The Steelers defense limited Kansas City quarterback Matt Cassel to a grand-total of 92 yards passing over the course of the first 58 minutes and nine seconds of regulation on Monday night. And when the Chiefs took over at their own 20, trailing 13-10 with 1:51 remaining, it was just a matter of Pittsburgh slamming the door one more time in-order to preserve a fourth straight victory.
Unfortunately, Cassel was able to move his offense 52 yards in nine plays, including a 27 yard hook-up with Dwayne Bowe on 4th and 15 that set-up a Ryan Succop 46 yard field goal to tie the game as time expired.
It was the fifth time the Steelers defense gave up a fourth quarter lead this season.
However, even before the dust had settled on yet another blown lead, Brett Keisel and Lawrence Timmons teamed-up to save the day. On the second play of overtime, the Beard deflected a Cassel pass in the direction of Timmons, who intercepted it and returned the ball inside the Chiefs' five yard line, effectively ending the night, as Shaun Suisham kicked a 23 yard field goal to give Pittsburgh a 16-13 victory.
It was a rare opportunistic moment for a Steelers defense, severely lacking in the "splash play" since the start of the 2011 season; Timmons's interception was only the ninth takeaway of the season--the unit recorded just 15 takeaways all of last year.
Just like a season ago, when the Steelers defense finished first overall in the NFL, Dick Lebeau's unit is once again ranked fairly high in a lot of important categories. Unfortunately, only the Indianapolis Colts have fewer takeaways in 2012.
As frustrating as Kansas City's game-tying field goal drive was Monday night, it's becoming more the rule than the exception for teams to be able to do that at the end of games. In today's NFL, it's just plain hard to shut down offenses for four quarters--even the ones with a quarterback the caliber of a Matt Cassel.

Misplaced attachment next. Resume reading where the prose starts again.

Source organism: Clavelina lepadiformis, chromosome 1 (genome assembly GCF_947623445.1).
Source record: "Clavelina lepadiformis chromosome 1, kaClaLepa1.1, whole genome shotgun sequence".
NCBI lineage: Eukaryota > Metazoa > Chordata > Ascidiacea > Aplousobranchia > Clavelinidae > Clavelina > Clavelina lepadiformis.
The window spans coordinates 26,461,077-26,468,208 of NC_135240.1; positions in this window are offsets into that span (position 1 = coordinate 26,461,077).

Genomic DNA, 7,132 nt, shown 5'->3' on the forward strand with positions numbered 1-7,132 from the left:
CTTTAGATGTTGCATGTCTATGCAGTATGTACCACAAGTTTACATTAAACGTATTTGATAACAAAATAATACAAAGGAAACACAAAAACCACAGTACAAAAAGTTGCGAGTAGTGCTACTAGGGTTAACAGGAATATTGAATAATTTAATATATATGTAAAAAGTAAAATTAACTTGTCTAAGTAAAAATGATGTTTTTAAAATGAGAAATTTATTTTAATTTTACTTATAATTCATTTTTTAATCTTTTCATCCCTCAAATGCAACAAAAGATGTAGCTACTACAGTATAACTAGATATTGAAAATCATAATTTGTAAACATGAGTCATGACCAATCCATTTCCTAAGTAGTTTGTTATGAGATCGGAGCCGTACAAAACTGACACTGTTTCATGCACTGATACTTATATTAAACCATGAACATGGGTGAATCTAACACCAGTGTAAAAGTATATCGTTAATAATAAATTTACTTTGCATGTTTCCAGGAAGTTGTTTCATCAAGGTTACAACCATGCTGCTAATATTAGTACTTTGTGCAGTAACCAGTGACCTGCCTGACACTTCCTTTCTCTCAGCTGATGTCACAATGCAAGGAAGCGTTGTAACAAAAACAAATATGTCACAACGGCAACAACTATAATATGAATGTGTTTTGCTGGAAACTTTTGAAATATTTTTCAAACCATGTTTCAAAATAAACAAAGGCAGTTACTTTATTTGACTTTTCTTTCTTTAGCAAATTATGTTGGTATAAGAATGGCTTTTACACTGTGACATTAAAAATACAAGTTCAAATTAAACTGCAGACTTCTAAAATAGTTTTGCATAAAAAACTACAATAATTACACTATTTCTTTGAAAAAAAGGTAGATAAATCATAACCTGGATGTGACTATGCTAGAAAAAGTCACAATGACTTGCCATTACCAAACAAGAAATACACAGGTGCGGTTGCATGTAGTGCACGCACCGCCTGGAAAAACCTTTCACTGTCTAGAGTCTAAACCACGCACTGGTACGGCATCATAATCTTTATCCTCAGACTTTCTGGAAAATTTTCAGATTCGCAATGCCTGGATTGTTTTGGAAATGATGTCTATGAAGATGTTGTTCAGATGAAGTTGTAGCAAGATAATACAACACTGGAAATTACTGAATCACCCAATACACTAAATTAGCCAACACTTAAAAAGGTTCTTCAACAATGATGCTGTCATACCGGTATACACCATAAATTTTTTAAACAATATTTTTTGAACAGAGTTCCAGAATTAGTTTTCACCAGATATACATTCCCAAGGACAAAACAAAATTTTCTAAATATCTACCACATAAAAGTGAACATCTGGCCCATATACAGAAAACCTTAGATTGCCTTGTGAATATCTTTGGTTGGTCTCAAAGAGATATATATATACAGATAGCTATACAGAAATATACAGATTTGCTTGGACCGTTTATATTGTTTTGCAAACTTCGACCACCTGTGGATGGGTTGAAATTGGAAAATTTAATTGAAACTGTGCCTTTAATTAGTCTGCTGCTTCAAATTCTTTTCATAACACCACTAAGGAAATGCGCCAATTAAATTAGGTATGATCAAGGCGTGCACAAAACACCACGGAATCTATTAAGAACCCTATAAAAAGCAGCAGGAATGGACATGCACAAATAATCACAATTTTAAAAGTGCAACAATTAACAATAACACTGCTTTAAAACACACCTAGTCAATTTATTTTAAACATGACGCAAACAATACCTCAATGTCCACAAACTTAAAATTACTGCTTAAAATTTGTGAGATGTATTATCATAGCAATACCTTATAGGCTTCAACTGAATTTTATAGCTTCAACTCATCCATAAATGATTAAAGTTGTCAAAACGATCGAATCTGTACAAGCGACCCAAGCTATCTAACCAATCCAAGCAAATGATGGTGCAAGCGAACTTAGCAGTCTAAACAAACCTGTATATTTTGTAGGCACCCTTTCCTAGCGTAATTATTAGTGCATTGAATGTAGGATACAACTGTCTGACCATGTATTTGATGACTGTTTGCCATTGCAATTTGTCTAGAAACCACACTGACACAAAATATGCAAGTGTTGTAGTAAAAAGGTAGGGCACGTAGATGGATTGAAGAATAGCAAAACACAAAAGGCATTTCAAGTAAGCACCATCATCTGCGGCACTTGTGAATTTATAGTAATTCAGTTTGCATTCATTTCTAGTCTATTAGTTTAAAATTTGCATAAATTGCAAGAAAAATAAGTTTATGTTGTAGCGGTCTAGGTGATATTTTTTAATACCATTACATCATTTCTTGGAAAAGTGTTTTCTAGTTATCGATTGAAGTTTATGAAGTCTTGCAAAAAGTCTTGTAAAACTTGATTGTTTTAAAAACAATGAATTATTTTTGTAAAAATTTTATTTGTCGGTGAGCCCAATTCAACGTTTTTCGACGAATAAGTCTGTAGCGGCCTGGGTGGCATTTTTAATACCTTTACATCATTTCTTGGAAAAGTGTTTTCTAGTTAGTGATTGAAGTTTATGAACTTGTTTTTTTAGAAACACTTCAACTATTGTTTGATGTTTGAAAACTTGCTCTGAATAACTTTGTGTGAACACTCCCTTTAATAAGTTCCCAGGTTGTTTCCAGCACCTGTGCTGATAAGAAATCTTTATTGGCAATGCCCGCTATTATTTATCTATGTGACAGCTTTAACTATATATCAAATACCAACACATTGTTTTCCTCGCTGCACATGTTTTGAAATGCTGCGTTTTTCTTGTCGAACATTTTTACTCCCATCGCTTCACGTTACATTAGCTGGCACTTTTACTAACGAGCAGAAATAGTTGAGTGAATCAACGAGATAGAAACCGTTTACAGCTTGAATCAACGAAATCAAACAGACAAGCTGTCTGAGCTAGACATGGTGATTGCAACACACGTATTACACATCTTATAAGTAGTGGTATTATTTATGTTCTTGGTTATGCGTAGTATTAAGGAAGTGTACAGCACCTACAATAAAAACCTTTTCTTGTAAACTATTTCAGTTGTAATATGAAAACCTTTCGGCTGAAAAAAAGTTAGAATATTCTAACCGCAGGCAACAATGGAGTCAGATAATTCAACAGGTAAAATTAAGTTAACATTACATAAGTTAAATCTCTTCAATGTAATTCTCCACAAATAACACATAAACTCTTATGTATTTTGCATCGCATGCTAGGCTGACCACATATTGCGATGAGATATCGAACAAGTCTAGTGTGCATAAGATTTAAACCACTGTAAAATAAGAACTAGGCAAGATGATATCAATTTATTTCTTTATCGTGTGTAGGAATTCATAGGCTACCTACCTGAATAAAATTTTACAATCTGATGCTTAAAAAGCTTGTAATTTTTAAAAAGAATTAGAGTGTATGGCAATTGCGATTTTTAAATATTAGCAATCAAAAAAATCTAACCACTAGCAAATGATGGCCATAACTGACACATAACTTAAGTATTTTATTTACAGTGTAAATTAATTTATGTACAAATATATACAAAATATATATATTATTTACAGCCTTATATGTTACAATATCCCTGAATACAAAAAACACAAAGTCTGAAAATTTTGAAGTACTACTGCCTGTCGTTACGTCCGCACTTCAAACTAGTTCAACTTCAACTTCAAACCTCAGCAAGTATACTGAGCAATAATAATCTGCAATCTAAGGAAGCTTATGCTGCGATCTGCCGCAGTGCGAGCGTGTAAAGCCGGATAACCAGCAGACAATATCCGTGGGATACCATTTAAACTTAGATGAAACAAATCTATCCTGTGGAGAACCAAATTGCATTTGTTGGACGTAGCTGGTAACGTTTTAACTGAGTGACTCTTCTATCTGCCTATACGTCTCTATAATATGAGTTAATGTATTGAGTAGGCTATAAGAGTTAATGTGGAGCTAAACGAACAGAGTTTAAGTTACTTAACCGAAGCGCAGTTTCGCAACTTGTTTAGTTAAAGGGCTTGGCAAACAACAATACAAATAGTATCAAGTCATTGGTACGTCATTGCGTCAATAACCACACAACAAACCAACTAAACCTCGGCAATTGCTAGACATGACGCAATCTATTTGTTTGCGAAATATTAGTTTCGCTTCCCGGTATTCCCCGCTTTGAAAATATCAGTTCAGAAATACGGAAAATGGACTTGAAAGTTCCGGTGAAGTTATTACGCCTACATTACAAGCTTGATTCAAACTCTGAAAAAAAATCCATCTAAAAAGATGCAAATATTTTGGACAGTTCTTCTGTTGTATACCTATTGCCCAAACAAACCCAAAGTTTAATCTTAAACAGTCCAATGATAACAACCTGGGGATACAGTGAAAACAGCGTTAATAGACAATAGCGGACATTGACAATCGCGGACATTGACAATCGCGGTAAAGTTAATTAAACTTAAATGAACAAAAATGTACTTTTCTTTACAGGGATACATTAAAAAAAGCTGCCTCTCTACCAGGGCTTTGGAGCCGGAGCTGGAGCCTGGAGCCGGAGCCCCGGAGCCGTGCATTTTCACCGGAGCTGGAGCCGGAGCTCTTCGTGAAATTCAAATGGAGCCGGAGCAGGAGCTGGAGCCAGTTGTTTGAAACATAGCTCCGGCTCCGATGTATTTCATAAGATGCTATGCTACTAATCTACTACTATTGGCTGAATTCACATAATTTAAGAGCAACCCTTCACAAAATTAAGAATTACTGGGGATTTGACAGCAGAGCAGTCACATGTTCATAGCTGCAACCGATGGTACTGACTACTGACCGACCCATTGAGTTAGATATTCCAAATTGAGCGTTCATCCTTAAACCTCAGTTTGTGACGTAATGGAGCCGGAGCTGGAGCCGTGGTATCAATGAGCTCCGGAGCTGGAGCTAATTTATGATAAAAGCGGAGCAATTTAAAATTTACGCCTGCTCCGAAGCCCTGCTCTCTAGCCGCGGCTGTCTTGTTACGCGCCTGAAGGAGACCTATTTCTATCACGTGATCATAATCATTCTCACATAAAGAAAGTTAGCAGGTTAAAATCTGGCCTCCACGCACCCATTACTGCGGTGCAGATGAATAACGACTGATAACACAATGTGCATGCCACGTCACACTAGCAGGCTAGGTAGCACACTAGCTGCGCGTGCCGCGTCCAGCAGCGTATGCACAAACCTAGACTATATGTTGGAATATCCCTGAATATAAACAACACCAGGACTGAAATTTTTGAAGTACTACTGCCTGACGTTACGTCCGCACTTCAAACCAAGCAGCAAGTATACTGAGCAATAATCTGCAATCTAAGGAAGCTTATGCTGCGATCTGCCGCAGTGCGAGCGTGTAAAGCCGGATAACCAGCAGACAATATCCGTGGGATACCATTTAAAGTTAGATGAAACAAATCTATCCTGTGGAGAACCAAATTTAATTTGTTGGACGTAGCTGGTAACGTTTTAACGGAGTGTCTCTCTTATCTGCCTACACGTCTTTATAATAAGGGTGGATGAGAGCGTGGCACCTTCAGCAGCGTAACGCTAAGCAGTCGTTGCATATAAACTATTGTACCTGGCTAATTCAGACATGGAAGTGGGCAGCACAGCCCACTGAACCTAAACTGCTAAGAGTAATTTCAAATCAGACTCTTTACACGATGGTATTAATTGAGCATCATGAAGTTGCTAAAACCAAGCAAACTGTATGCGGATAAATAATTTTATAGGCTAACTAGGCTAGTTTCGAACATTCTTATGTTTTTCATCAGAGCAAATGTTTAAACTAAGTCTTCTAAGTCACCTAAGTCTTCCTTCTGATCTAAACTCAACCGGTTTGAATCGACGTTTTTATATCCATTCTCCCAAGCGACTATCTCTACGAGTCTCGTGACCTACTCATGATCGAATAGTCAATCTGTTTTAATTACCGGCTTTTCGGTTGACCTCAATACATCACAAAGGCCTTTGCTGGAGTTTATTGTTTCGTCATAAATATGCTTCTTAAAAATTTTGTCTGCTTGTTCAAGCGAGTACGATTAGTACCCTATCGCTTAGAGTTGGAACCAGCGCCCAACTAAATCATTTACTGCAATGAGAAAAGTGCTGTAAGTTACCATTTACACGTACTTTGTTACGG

I've said this before and I'll say it again: The teams that compete for championships in today's NFL aren't always the ones with suffocating defenses, they're more often the ones with opportunistic defenses. A season ago, the defenses of the New York Giants and New England Patriots finished 27th and 31st in total yards, but they combined for 65 takeaways over the course of the regular season and would go on to face each other in the Super Bowl.
Two seasons ago, the Steelers and Green Bay Packers finished first and second in points allowed, but maybe that's because they combined for 67 takeaways. And maybe that combination led to the two teams meeting in Super Bowl XLV.
Speaking of those splash plays, Pittsburgh's march to the Super Bowl in 2010 probably came down to a few dramatic plays by the defense. As good as the Steelers' defense was in '10, if it wasn't for Troy Polamalu's strip of Joe Flacco in a pivotal, late-season victory in Baltimore, and Ryan Clark's takeaway heroics in the third quarter of the comeback victory over the Ravens at Heinz Field in the divisional playoff game, there probably wouldn't have been an eighth Super Bowl appearance for Steeler Nation to celebrate.
Leading the league in a lot of defensive categories in nice, but Timmons's timely INT on Monday night was the perfect illustration of the real importance of an opportunistic defense and how it can change a game.
It's anyone's guess as to whether or not the defense can ever truly turn the tide in the takeaway department--the unit also hasn't recorded a defensive touchdown since September of last year--but in the wake of the latest news regarding the severity of Ben Roethlisberger's sprained SC joint and dislocated rib, Lebeau is probably going to need his charges to rise up and seize the moment a few more times before 2012 is over.